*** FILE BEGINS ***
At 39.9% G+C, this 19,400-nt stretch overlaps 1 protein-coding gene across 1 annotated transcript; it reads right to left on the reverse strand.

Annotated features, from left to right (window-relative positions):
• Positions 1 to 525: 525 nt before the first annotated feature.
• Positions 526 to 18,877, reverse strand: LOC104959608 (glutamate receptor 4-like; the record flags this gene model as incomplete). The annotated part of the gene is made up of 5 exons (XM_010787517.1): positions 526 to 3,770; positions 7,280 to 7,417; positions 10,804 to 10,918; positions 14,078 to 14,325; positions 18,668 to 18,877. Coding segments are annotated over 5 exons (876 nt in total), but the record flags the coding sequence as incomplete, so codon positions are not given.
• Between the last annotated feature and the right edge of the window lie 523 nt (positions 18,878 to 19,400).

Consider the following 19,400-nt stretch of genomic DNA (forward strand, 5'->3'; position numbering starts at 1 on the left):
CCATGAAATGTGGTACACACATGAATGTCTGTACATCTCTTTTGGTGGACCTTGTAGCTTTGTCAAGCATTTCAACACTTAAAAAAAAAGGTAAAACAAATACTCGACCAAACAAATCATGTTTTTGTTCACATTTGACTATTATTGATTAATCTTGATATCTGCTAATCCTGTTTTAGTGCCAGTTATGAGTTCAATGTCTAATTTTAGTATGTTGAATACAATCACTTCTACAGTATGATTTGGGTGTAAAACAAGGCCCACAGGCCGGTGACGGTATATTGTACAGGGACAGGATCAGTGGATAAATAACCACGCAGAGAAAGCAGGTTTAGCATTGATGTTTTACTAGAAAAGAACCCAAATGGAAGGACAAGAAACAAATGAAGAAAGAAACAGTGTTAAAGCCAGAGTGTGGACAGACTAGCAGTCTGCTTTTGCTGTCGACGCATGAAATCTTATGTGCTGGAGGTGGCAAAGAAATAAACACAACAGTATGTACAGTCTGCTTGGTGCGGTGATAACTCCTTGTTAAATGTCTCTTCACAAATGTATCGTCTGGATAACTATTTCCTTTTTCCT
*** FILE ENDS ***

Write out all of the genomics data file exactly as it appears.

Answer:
At 39.9% G+C, this 19,400-nt stretch overlaps 1 protein-coding gene across 1 annotated transcript; it reads right to left on the reverse strand.

Annotated features, from left to right (window-relative positions):
• Positions 1 to 525: 525 nt before the first annotated feature.
• Positions 526 to 18,877, reverse strand: LOC104959608 (glutamate receptor 4-like; the record flags this gene model as incomplete). The annotated part of the gene is made up of 5 exons (XM_010787517.1): positions 526 to 3,770; positions 7,280 to 7,417; positions 10,804 to 10,918; positions 14,078 to 14,325; positions 18,668 to 18,877. Coding segments are annotated over 5 exons (876 nt in total), but the record flags the coding sequence as incomplete, so codon positions are not given.
• Between the last annotated feature and the right edge of the window lie 523 nt (positions 18,878 to 19,400).

Consider the following 19,400-nt stretch of genomic DNA (forward strand, 5'->3'; position numbering starts at 1 on the left):
CCATGAAATGTGGTACACACATGAATGTCTGTACATCTCTTTTGGTGGACCTTGTAGCTTTGTCAAGCATTTCAACACTTAAAAAAAAAGGTAAAACAAATACTCGACCAAACAAATCATGTTTTTGTTCACATTTGACTATTATTGATTAATCTTGATATCTGCTAATCCTGTTTTAGTGCCAGTTATGAGTTCAATGTCTAATTTTAGTATGTTGAATACAATCACTTCTACAGTATGATTTGGGTGTAAAACAAGGCCCACAGGCCGGTGACGGTATATTGTACAGGGACAGGATCAGTGGATAAATAACCACGCAGAGAAAGCAGGTTTAGCATTGATGTTTTACTAGAAAAGAACCCAAATGGAAGGACAAGAAACAAATGAAGAAAGAAACAGTGTTAAAGCCAGAGTGTGGACAGACTAGCAGTCTGCTTTTGCTGTCGACGCATGAAATCTTATGTGCTGGAGGTGGCAAAGAAATAAACACAACAGTATGTACAGTCTGCTTGGTGCGGTGATAACTCCTTGTTAAATGTCTCTTCACAAATGTATCGTCTGGATAACTATTTCCTTTTTCCT